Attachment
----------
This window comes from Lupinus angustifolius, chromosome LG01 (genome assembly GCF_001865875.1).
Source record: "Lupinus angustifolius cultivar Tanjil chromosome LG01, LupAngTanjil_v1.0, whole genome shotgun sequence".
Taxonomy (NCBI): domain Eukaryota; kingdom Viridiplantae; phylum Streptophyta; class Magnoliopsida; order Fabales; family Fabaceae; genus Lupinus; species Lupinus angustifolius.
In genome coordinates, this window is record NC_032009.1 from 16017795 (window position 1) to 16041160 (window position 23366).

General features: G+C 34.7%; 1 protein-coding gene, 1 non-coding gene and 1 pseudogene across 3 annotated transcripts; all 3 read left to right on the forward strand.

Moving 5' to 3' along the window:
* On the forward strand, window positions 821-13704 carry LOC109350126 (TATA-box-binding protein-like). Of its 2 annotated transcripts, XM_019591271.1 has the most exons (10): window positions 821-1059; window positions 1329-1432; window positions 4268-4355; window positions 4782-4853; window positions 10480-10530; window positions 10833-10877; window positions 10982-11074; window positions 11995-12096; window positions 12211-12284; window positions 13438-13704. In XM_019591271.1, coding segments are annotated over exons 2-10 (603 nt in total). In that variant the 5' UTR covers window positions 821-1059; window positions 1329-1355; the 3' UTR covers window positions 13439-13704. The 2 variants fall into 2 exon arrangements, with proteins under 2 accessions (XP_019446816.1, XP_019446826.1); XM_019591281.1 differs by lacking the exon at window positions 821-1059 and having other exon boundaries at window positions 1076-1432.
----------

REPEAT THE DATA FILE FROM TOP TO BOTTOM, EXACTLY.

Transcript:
This window comes from Lupinus angustifolius, chromosome LG01 (genome assembly GCF_001865875.1).
Source record: "Lupinus angustifolius cultivar Tanjil chromosome LG01, LupAngTanjil_v1.0, whole genome shotgun sequence".
Taxonomy (NCBI): domain Eukaryota; kingdom Viridiplantae; phylum Streptophyta; class Magnoliopsida; order Fabales; family Fabaceae; genus Lupinus; species Lupinus angustifolius.
In genome coordinates, this window is record NC_032009.1 from 16017795 (window position 1) to 16041160 (window position 23366).

General features: G+C 34.7%; 1 protein-coding gene, 1 non-coding gene and 1 pseudogene across 3 annotated transcripts; all 3 read left to right on the forward strand.

Moving 5' to 3' along the window:
* On the forward strand, window positions 821-13704 carry LOC109350126 (TATA-box-binding protein-like). Of its 2 annotated transcripts, XM_019591271.1 has the most exons (10): window positions 821-1059; window positions 1329-1432; window positions 4268-4355; window positions 4782-4853; window positions 10480-10530; window positions 10833-10877; window positions 10982-11074; window positions 11995-12096; window positions 12211-12284; window positions 13438-13704. In XM_019591271.1, coding segments are annotated over exons 2-10 (603 nt in total). In that variant the 5' UTR covers window positions 821-1059; window positions 1329-1355; the 3' UTR covers window positions 13439-13704. The 2 variants fall into 2 exon arrangements, with proteins under 2 accessions (XP_019446816.1, XP_019446826.1); XM_019591281.1 differs by lacking the exon at window positions 821-1059 and having other exon boundaries at window positions 1076-1432.